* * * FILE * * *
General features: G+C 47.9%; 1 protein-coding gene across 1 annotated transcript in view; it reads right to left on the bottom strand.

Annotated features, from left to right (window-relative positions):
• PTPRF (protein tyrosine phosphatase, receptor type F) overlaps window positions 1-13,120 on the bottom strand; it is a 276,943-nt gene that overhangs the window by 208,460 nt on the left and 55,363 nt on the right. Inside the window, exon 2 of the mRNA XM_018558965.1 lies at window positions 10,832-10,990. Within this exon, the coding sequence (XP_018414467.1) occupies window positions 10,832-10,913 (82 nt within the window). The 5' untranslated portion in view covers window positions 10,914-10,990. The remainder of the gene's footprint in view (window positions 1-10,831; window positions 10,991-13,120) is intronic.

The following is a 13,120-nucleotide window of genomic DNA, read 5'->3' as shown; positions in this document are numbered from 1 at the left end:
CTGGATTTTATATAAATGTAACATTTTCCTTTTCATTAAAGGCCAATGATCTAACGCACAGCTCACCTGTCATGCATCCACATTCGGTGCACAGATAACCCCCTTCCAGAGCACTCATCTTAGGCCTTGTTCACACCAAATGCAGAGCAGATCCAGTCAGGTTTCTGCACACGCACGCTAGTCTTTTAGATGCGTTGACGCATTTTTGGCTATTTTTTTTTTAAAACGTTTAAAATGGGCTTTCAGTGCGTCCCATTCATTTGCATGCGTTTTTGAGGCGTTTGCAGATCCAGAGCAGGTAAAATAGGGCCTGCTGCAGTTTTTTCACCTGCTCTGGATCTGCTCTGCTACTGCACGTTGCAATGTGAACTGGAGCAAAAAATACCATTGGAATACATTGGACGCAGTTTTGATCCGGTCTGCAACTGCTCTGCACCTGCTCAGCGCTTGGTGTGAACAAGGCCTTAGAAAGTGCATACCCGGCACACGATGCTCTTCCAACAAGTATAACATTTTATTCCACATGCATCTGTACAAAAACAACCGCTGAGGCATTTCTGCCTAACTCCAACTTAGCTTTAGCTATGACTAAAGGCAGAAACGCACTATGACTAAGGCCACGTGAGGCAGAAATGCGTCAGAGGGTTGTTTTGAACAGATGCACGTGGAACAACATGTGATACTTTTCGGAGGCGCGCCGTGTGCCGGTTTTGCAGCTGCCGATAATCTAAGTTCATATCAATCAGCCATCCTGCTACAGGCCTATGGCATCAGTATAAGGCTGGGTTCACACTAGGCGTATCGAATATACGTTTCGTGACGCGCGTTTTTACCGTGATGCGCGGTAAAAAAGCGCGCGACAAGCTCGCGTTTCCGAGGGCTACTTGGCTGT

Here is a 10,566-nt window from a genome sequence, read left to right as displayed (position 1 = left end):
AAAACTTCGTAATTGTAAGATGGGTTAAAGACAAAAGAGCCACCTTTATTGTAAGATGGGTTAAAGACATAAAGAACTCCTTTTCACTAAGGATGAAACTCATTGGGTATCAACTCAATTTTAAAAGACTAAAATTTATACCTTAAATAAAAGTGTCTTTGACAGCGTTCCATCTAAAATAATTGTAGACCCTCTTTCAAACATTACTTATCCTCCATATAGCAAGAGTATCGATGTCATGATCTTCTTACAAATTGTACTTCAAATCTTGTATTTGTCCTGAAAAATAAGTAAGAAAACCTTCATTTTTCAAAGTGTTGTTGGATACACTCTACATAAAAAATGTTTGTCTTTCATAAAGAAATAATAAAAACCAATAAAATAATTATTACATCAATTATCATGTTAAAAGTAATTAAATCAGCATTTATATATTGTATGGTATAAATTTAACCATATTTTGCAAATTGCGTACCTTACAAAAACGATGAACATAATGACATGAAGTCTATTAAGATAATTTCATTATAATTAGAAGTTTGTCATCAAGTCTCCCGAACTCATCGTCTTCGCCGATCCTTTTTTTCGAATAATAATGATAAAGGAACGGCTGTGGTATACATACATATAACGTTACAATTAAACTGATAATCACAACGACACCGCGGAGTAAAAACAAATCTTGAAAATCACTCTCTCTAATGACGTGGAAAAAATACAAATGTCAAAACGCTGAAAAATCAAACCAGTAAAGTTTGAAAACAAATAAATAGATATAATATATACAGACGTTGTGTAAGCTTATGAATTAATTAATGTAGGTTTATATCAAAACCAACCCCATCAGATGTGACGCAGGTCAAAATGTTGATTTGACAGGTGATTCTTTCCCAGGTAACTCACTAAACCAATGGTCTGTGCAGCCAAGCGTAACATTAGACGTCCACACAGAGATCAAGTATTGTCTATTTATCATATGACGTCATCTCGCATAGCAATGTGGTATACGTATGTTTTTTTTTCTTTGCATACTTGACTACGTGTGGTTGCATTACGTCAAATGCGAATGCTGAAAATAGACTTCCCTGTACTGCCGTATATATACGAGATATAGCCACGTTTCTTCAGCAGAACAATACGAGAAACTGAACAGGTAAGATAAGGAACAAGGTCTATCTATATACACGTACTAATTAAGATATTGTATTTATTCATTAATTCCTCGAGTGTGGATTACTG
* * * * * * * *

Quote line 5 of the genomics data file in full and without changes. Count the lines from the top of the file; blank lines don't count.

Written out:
CTGGATTTTATATAAATGTAACATTTTCCTTTTCATTAAAGGCCAATGATCTAACGCACAGCTCACCTGTCATGCATCCACATTCGGTGCACAGATAACCCCCTTCCAGAGCACTCATCTTAGGCCTTGTTCACACCAAATGCAGAGCAGATCCAGTCAGGTTTCTGCACACGCACGCTAGTCTTTTAGATGCGTTGACGCATTTTTGGCTATTTTTTTTTTAAAACGTTTAAAATGGGCTTTCAGTGCGTCCCATTCATTTGCATGCGTTTTTGAGGCGTTTGCAGATCCAGAGCAGGTAAAATAGGGCCTGCTGCAGTTTTTTCACCTGCTCTGGATCTGCTCTGCTACTGCACGTTGCAATGTGAACTGGAGCAAAAAATACCATTGGAATACATTGGACGCAGTTTTGATCCGGTCTGCAACTGCTCTGCACCTGCTCAGCGCTTGGTGTGAACAAGGCCTTAGAAAGTGCATACCCGGCACACGATGCTCTTCCAACAAGTATAACATTTTATTCCACATGCATCTGTACAAAAACAACCGCTGAGGCATTTCTGCCTAACTCCAACTTAGCTTTAGCTATGACTAAAGGCAGAAACGCACTATGACTAAGGCCACGTGAGGCAGAAATGCGTCAGAGGGTTGTTTTGAACAGATGCACGTGGAACAACATGTGATACTTTTCGGAGGCGCGCCGTGTGCCGGTTTTGCAGCTGCCGATAATCTAAGTTCATATCAATCAGCCATCCTGCTACAGGCCTATGGCATCAGTATAAGGCTGGGTTCACACTAGGCGTATCGAATATACGTTTCGTGACGCGCGTTTTTACCGTGATGCGCGGTAAAAAAGCGCGCGACAAGCTCGCGTTTCCGAGGGCTACTTGGCTGT